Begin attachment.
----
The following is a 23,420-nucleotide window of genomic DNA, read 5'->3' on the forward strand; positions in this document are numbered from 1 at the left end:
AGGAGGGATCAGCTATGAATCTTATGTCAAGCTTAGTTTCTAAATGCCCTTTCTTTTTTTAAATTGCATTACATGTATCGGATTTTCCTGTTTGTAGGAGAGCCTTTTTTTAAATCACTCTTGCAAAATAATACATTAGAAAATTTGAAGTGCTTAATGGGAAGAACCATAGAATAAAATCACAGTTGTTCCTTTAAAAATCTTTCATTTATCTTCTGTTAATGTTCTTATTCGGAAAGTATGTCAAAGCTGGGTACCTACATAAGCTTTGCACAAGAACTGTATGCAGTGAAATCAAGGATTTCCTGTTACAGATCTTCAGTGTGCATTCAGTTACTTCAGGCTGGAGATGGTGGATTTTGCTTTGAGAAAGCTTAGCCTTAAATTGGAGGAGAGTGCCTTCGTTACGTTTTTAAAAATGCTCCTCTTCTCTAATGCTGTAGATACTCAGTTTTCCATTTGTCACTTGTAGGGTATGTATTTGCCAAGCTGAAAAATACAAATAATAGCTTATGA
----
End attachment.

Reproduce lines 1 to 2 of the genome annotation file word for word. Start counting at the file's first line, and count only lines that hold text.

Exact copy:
The following is a 23,420-nucleotide window of genomic DNA, read 5'->3' on the forward strand; positions in this document are numbered from 1 at the left end:
AGGAGGGATCAGCTATGAATCTTATGTCAAGCTTAGTTTCTAAATGCCCTTTCTTTTTTTAAATTGCATTACATGTATCGGATTTTCCTGTTTGTAGGAGAGCCTTTTTTTAAATCACTCTTGCAAAATAATACATTAGAAAATTTGAAGTGCTTAATGGGAAGAACCATAGAATAAAATCACAGTTGTTCCTTTAAAAATCTTTCATTTATCTTCTGTTAATGTTCTTATTCGGAAAGTATGTCAAAGCTGGGTACCTACATAAGCTTTGCACAAGAACTGTATGCAGTGAAATCAAGGATTTCCTGTTACAGATCTTCAGTGTGCATTCAGTTACTTCAGGCTGGAGATGGTGGATTTTGCTTTGAGAAAGCTTAGCCTTAAATTGGAGGAGAGTGCCTTCGTTACGTTTTTAAAAATGCTCCTCTTCTCTAATGCTGTAGATACTCAGTTTTCCATTTGTCACTTGTAGGGTATGTATTTGCCAAGCTGAAAAATACAAATAATAGCTTATGA